As a young man, Badimia elder Ashley Bell made money from harvesting sandalwood, but now he’s so concerned about the sustainability of wild sandalwood he’s calling for a ban on removing it from his traditional lands.
- Sandalwood has been shipped out of Western Australia since 1844
- There are calls for greater conservation of wild sandalwood trees
- The plantation industry says it is ready to fill the sandalwood market with its trees
Native Australian sandalwood, Santalum spicatum, is a small, slow-growing hemiparasitic tree containing valuable heartwood which grows in the southern half of Western Australia.
Wanted by incense and oil markets, sandalwood has been commercially harvested in the state for 175 years, but concerns have been raised about the sustainability of wildwood populations under current government management arrangements.
Years ago, like many people, Mr Bell and his father made an income harvesting and selling sandalwood.
“I’ve been in the sandalwood industry since I was 14. I used to go out sandalwood [harvesting] and help with the barking and the packing, and the pulling of the sandalwood,” he said.
He’s now worried wild populations of the fragrant tree are on a path towards extinction.
“A lot of the elders that have been in the industry have done [sandalwood harvesting] for a job for years and years, and they were never, ever told the truth about the plant getting close to extinction,” Mr Bell said.
Study casts doubt on sustainability
The WA government’s Forest Products Commission (FPC) is responsible for the commercial harvesting, regeneration, marketing and sale of wild-growing Australian sandalwood.
Each year, 2,500 tonnes of sandalwood is legally harvested across the state’s rangelands, bound for oil or incense markets around the world.
Top grade heartwood can fetch $15,000 a tonne.
“Their management practices of harvesting wild sandalwood … I think it’s more for the money and doesn’t coincide with what the science says,” Mr Bell said.
Research ecologist Richard McLellan has spent the past three years reviewing the science around sandalwood regeneration and mortality.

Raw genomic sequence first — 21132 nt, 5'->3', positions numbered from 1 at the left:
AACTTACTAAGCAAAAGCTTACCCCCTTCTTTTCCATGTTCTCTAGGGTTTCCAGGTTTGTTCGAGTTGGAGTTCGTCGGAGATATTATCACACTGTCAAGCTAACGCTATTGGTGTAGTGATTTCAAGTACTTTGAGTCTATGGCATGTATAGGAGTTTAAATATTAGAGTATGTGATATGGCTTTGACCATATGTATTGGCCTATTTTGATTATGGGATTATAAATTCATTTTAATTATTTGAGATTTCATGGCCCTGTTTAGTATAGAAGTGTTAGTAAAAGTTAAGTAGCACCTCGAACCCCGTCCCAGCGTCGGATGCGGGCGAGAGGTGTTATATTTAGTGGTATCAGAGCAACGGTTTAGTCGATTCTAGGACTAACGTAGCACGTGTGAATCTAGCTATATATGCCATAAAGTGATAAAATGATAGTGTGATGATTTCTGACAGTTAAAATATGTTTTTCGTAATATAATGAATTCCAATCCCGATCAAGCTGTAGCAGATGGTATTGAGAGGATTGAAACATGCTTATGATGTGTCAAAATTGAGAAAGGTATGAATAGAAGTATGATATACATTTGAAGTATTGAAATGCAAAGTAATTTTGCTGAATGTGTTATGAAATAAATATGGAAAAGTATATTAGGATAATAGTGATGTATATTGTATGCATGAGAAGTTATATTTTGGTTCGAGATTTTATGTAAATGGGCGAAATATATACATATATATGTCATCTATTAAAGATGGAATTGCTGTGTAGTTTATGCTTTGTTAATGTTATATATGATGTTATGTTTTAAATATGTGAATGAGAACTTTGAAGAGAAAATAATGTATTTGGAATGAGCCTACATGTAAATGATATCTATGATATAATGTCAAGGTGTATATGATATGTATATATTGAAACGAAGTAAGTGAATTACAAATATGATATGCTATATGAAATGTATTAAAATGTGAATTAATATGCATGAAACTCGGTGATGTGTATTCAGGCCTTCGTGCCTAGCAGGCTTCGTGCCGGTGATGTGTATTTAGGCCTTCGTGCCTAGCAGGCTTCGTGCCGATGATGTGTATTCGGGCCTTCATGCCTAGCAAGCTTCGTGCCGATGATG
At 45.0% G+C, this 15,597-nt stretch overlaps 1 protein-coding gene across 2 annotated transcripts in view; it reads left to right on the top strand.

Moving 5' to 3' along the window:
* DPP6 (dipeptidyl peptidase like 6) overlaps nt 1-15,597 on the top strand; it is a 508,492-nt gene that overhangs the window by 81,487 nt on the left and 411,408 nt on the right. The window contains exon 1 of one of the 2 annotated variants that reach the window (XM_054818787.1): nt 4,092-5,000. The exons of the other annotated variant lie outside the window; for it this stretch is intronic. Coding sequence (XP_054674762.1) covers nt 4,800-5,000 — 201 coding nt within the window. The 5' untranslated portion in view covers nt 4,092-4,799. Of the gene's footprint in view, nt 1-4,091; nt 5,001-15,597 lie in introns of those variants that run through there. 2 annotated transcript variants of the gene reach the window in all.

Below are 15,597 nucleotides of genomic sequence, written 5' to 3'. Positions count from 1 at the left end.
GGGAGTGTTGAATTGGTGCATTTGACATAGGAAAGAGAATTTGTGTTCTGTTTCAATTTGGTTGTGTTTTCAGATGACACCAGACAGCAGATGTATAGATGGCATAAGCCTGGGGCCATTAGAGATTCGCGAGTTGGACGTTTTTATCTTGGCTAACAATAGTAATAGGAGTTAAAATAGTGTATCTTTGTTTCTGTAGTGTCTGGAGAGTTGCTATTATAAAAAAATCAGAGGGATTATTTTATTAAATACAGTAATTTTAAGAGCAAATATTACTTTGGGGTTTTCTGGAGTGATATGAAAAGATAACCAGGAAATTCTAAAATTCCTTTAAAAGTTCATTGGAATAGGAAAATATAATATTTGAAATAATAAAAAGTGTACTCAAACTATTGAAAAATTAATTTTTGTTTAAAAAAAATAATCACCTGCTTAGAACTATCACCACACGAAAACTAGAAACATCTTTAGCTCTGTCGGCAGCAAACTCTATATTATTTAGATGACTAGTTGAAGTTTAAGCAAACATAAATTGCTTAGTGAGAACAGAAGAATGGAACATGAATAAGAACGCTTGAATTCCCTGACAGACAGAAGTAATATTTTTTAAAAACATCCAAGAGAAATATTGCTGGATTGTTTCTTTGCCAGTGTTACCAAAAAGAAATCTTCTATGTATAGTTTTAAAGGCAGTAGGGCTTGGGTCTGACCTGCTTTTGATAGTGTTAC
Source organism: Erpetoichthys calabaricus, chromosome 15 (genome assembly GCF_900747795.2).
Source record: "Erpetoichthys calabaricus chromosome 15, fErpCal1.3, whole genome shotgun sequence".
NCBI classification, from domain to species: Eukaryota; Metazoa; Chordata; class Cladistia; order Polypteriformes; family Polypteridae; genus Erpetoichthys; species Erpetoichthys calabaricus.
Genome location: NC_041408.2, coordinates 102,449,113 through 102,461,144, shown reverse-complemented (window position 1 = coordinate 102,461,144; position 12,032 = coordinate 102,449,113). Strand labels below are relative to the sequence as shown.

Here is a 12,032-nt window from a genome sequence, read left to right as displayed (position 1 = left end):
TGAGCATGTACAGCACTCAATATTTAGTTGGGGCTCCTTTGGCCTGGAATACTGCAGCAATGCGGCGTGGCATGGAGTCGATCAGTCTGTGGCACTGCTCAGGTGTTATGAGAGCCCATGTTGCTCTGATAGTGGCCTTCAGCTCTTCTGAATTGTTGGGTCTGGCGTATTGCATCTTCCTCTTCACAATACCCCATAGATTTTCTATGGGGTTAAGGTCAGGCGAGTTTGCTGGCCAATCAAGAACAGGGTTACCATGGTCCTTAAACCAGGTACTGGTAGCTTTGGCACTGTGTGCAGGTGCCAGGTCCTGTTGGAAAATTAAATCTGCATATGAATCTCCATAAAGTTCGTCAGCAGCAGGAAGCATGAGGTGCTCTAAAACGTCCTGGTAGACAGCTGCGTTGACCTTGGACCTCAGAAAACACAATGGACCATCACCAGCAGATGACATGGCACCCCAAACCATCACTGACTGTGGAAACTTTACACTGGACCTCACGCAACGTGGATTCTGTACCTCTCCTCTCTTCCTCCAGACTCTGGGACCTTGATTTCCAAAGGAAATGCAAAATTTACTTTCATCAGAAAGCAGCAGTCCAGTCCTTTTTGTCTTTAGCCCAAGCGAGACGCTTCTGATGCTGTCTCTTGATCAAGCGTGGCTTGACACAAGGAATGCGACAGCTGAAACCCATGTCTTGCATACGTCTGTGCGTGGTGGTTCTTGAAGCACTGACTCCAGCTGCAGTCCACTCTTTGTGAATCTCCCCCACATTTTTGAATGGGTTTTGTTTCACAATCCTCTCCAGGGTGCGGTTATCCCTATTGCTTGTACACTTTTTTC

He said the estimated wild population of Australian sandalwood had decreased by as much as 90 per cent.
“The bottom line is that no-one knows how much is left, we just know it’s not regenerating and is therefore declining in numbers through natural mortality and harvesting.”
He said there had been no regeneration of sandalwood “for maybe 80 to 100 years” and most of the sandalwood plants were between 100 to 200 years old.
“In the [sandalwood industry] parliamentary inquiry in Western Australia between 2012 and 2014, it came out there that may be a sustainable rate of harvest would be perhaps 200 tonnes a year,” he said.
“We’re harvesting at an unsustainable rate and yet is not recruiting or regenerating at anywhere near that rate.”
Mr McLellan said government developed regeneration and reseeding programs were not working.
“The [state government’s] sandalwood harvesting proposal said we’d produce about 100,000 seedlings a year. FPC is saying, ‘Well, maybe now we can only produce 50,000 a year’, but the annual reports show that they’re not achieving that,” he said.
“That’s largely because we’re not getting the rainfall that they need in the Goldfields and the Great Western Woodlands to help them,” he said.
Mr McLellan’s research was recently published in the Rangeland Journal.
In a written statement, a state government spokesperson said harvesting of wild sandalwood was managed under strict sustainability criteria.
They said half of all wood harvested had already died naturally and the FPC was working to increase wild sandalwood regeneration and was establishing young sandalwood trees.
“The FPC actively sows more wild sandalwood than it harvests, sowing between 5 and 10 million wild sandalwood seeds annually, across an area equivalent to the distance between Perth and Karratha,” the statement said.